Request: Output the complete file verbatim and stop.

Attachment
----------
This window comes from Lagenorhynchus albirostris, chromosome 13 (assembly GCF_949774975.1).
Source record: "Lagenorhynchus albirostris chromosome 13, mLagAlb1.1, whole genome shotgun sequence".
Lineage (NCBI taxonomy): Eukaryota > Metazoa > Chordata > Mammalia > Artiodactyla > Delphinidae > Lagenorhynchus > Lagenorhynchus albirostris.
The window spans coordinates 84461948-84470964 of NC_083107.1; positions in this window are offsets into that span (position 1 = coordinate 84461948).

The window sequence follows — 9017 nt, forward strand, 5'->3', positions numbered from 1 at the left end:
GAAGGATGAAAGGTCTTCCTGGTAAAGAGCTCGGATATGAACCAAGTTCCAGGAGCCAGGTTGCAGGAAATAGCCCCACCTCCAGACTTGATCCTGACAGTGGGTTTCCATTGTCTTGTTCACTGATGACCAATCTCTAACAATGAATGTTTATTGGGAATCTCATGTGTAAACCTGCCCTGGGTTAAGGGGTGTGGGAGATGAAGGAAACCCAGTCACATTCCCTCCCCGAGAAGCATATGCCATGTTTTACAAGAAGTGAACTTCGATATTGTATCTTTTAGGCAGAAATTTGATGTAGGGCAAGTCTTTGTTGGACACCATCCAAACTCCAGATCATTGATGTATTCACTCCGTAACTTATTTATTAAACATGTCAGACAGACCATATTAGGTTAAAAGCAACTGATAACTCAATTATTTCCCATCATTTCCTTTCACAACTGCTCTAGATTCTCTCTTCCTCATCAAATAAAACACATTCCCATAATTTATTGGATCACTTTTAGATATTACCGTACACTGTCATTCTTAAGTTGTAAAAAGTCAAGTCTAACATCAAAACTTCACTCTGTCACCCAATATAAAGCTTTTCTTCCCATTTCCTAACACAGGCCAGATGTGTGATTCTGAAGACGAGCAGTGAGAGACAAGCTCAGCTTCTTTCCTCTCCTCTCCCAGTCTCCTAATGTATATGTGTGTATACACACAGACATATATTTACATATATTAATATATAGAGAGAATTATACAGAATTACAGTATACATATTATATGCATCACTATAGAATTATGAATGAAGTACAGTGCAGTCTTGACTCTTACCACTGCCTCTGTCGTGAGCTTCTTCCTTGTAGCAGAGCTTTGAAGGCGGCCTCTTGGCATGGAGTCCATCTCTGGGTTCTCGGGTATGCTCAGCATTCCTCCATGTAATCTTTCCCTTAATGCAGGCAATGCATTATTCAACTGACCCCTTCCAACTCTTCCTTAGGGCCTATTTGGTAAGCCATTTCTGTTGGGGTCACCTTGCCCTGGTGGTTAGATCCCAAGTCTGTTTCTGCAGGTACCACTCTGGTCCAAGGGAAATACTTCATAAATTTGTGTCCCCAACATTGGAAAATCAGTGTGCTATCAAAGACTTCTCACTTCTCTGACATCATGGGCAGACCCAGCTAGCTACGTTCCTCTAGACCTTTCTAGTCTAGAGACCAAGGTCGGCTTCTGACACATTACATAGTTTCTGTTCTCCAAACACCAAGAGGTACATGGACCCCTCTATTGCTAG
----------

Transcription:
This window comes from Lagenorhynchus albirostris, chromosome 13 (assembly GCF_949774975.1).
Source record: "Lagenorhynchus albirostris chromosome 13, mLagAlb1.1, whole genome shotgun sequence".
Lineage (NCBI taxonomy): Eukaryota > Metazoa > Chordata > Mammalia > Artiodactyla > Delphinidae > Lagenorhynchus > Lagenorhynchus albirostris.
The window spans coordinates 84461948-84470964 of NC_083107.1; positions in this window are offsets into that span (position 1 = coordinate 84461948).

The window sequence follows — 9017 nt, forward strand, 5'->3', positions numbered from 1 at the left end:
GAAGGATGAAAGGTCTTCCTGGTAAAGAGCTCGGATATGAACCAAGTTCCAGGAGCCAGGTTGCAGGAAATAGCCCCACCTCCAGACTTGATCCTGACAGTGGGTTTCCATTGTCTTGTTCACTGATGACCAATCTCTAACAATGAATGTTTATTGGGAATCTCATGTGTAAACCTGCCCTGGGTTAAGGGGTGTGGGAGATGAAGGAAACCCAGTCACATTCCCTCCCCGAGAAGCATATGCCATGTTTTACAAGAAGTGAACTTCGATATTGTATCTTTTAGGCAGAAATTTGATGTAGGGCAAGTCTTTGTTGGACACCATCCAAACTCCAGATCATTGATGTATTCACTCCGTAACTTATTTATTAAACATGTCAGACAGACCATATTAGGTTAAAAGCAACTGATAACTCAATTATTTCCCATCATTTCCTTTCACAACTGCTCTAGATTCTCTCTTCCTCATCAAATAAAACACATTCCCATAATTTATTGGATCACTTTTAGATATTACCGTACACTGTCATTCTTAAGTTGTAAAAAGTCAAGTCTAACATCAAAACTTCACTCTGTCACCCAATATAAAGCTTTTCTTCCCATTTCCTAACACAGGCCAGATGTGTGATTCTGAAGACGAGCAGTGAGAGACAAGCTCAGCTTCTTTCCTCTCCTCTCCCAGTCTCCTAATGTATATGTGTGTATACACACAGACATATATTTACATATATTAATATATAGAGAGAATTATACAGAATTACAGTATACATATTATATGCATCACTATAGAATTATGAATGAAGTACAGTGCAGTCTTGACTCTTACCACTGCCTCTGTCGTGAGCTTCTTCCTTGTAGCAGAGCTTTGAAGGCGGCCTCTTGGCATGGAGTCCATCTCTGGGTTCTCGGGTATGCTCAGCATTCCTCCATGTAATCTTTCCCTTAATGCAGGCAATGCATTATTCAACTGACCCCTTCCAACTCTTCCTTAGGGCCTATTTGGTAAGCCATTTCTGTTGGGGTCACCTTGCCCTGGTGGTTAGATCCCAAGTCTGTTTCTGCAGGTACCACTCTGGTCCAAGGGAAATACTTCATAAATTTGTGTCCCCAACATTGGAAAATCAGTGTGCTATCAAAGACTTCTCACTTCTCTGACATCATGGGCAGACCCAGCTAGCTACGTTCCTCTAGACCTTTCTAGTCTAGAGACCAAGGTCGGCTTCTGACACATTACATAGTTTCTGTTCTCCAAACACCAAGAGGTACATGGACCCCTCTATTGCTAG